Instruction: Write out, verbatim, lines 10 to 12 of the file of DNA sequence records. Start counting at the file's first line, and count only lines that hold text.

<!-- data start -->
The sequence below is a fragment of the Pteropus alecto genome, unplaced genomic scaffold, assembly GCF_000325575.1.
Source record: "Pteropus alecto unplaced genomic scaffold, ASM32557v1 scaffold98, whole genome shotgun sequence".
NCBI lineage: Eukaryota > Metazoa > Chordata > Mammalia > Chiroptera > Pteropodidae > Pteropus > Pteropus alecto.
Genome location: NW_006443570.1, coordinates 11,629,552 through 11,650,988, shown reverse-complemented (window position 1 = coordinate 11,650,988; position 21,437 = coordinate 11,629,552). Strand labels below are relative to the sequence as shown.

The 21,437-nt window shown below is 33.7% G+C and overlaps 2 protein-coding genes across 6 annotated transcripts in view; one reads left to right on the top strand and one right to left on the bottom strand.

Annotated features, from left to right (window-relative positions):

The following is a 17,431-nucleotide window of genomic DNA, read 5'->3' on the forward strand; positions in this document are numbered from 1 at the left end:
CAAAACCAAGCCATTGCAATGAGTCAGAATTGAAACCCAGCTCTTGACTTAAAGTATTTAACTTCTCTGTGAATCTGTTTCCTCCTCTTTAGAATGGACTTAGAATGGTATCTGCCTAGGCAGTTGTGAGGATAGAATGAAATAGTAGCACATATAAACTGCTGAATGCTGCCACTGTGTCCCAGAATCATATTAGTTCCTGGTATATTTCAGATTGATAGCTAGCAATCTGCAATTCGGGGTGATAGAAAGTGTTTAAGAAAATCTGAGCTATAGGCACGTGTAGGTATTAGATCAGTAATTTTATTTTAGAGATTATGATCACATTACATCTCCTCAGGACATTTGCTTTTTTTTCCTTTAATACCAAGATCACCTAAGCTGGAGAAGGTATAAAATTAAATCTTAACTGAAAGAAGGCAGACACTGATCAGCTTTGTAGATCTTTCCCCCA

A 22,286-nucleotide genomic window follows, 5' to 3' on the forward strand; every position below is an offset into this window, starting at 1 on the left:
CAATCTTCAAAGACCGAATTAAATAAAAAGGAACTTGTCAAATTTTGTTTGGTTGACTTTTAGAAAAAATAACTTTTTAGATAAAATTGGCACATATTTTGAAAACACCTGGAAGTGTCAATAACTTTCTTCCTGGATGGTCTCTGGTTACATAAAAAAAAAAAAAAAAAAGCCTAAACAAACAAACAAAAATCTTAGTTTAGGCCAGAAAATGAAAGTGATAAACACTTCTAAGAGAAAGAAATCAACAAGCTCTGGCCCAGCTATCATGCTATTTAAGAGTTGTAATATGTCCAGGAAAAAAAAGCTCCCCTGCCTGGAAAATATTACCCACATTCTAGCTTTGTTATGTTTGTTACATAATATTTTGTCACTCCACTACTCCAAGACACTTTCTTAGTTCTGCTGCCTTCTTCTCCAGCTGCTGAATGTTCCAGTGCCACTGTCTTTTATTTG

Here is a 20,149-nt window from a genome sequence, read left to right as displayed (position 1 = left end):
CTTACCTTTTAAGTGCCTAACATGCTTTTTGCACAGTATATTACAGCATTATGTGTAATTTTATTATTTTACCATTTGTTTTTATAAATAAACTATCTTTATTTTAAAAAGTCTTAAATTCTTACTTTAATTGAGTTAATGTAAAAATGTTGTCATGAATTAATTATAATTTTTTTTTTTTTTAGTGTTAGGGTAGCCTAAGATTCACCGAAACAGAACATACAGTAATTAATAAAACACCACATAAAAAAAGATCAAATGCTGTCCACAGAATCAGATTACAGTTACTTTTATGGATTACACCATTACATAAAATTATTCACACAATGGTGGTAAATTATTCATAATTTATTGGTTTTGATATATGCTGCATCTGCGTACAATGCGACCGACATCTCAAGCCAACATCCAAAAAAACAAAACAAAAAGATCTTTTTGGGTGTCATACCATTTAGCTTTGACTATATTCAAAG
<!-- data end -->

CAATCTTCAAAGACCGAATTAAATAAAAAGGAACTTGTCAAATTTTGTTTGGTTGACTTTTAGAAAAAATAACTTTTTAGATAAAATTGGCACATATTTTGAAAACACCTGGAAGTGTCAATAACTTTCTTCCTGGATGGTCTCTGGTTACATAAAAAAAAAAAAAAAAAAGCCTAAACAAACAAACAAAAATCTTAGTTTAGGCCAGAAAATGAAAGTGATAAACACTTCTAAGAGAAAGAAATCAACAAGCTCTGGCCCAGCTATCATGCTATTTAAGAGTTGTAATATGTCCAGGAAAAAAAAGCTCCCCTGCCTGGAAAATATTACCCACATTCTAGCTTTGTTATGTTTGTTACATAATATTTTGTCACTCCACTACTCCAAGACACTTTCTTAGTTCTGCTGCCTTCTTCTCCAGCTGCTGAATGTTCCAGTGCCACTGTCTTTTATTTG

Here is a 20,149-nt window from a genome sequence, read left to right as displayed (position 1 = left end):
CTTACCTTTTAAGTGCCTAACATGCTTTTTGCACAGTATATTACAGCATTATGTGTAATTTTATTATTTTACCATTTGTTTTTATAAATAAACTATCTTTATTTTAAAAAGTCTTAAATTCTTACTTTAATTGAGTTAATGTAAAAATGTTGTCATGAATTAATTATAATTTTTTTTTTTTTTAGTGTTAGGGTAGCCTAAGATTCACCGAAACAGAACATACAGTAATTAATAAAACACCACATAAAAAAAGATCAAATGCTGTCCACAGAATCAGATTACAGTTACTTTTATGGATTACACCATTACATAAAATTATTCACACAATGGTGGTAAATTATTCATAATTTATTGGTTTTGATATATGCTGCATCTGCGTACAATGCGACCGACATCTCAAGCCAACATCCAAAAAAACAAAACAAAAAGATCTTTTTGGGTGTCATACCATTTAGCTTTGACTATATTCAAAG